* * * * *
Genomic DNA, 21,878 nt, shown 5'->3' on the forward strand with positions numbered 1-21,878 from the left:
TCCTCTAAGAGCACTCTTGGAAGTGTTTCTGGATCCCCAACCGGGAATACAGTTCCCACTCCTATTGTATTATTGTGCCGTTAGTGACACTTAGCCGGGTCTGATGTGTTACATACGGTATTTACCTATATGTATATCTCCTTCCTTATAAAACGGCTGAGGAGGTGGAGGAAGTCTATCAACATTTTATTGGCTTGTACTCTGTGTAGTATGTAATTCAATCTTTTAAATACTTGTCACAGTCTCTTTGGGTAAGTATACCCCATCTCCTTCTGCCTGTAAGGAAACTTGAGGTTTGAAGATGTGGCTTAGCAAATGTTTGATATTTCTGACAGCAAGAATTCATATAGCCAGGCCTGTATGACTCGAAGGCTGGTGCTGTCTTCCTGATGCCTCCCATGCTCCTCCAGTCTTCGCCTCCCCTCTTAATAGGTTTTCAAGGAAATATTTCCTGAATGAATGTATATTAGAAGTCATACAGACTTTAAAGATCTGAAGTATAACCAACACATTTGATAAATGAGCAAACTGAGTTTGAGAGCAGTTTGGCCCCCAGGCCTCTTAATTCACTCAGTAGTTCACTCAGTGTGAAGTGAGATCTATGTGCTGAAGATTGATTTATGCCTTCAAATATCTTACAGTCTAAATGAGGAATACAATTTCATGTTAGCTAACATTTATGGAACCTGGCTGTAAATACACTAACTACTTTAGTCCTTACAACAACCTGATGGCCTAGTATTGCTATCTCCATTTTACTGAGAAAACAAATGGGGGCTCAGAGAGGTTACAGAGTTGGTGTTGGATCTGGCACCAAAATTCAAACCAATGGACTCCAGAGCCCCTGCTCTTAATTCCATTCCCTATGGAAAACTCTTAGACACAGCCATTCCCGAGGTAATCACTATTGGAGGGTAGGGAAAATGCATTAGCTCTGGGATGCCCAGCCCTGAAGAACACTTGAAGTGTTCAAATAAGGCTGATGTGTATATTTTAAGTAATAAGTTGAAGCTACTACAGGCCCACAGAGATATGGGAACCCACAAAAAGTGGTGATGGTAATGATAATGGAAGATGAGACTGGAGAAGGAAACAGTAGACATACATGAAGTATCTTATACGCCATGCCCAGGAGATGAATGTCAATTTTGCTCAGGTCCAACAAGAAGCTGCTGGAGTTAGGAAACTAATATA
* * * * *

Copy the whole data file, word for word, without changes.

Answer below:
Genomic DNA, 21,878 nt, shown 5'->3' on the forward strand with positions numbered 1-21,878 from the left:
TCCTCTAAGAGCACTCTTGGAAGTGTTTCTGGATCCCCAACCGGGAATACAGTTCCCACTCCTATTGTATTATTGTGCCGTTAGTGACACTTAGCCGGGTCTGATGTGTTACATACGGTATTTACCTATATGTATATCTCCTTCCTTATAAAACGGCTGAGGAGGTGGAGGAAGTCTATCAACATTTTATTGGCTTGTACTCTGTGTAGTATGTAATTCAATCTTTTAAATACTTGTCACAGTCTCTTTGGGTAAGTATACCCCATCTCCTTCTGCCTGTAAGGAAACTTGAGGTTTGAAGATGTGGCTTAGCAAATGTTTGATATTTCTGACAGCAAGAATTCATATAGCCAGGCCTGTATGACTCGAAGGCTGGTGCTGTCTTCCTGATGCCTCCCATGCTCCTCCAGTCTTCGCCTCCCCTCTTAATAGGTTTTCAAGGAAATATTTCCTGAATGAATGTATATTAGAAGTCATACAGACTTTAAAGATCTGAAGTATAACCAACACATTTGATAAATGAGCAAACTGAGTTTGAGAGCAGTTTGGCCCCCAGGCCTCTTAATTCACTCAGTAGTTCACTCAGTGTGAAGTGAGATCTATGTGCTGAAGATTGATTTATGCCTTCAAATATCTTACAGTCTAAATGAGGAATACAATTTCATGTTAGCTAACATTTATGGAACCTGGCTGTAAATACACTAACTACTTTAGTCCTTACAACAACCTGATGGCCTAGTATTGCTATCTCCATTTTACTGAGAAAACAAATGGGGGCTCAGAGAGGTTACAGAGTTGGTGTTGGATCTGGCACCAAAATTCAAACCAATGGACTCCAGAGCCCCTGCTCTTAATTCCATTCCCTATGGAAAACTCTTAGACACAGCCATTCCCGAGGTAATCACTATTGGAGGGTAGGGAAAATGCATTAGCTCTGGGATGCCCAGCCCTGAAGAACACTTGAAGTGTTCAAATAAGGCTGATGTGTATATTTTAAGTAATAAGTTGAAGCTACTACAGGCCCACAGAGATATGGGAACCCACAAAAAGTGGTGATGGTAATGATAATGGAAGATGAGACTGGAGAAGGAAACAGTAGACATACATGAAGTATCTTATACGCCATGCCCAGGAGATGAATGTCAATTTTGCTCAGGTCCAACAAGAAGCTGCTGGAGTTAGGAAACTAATATA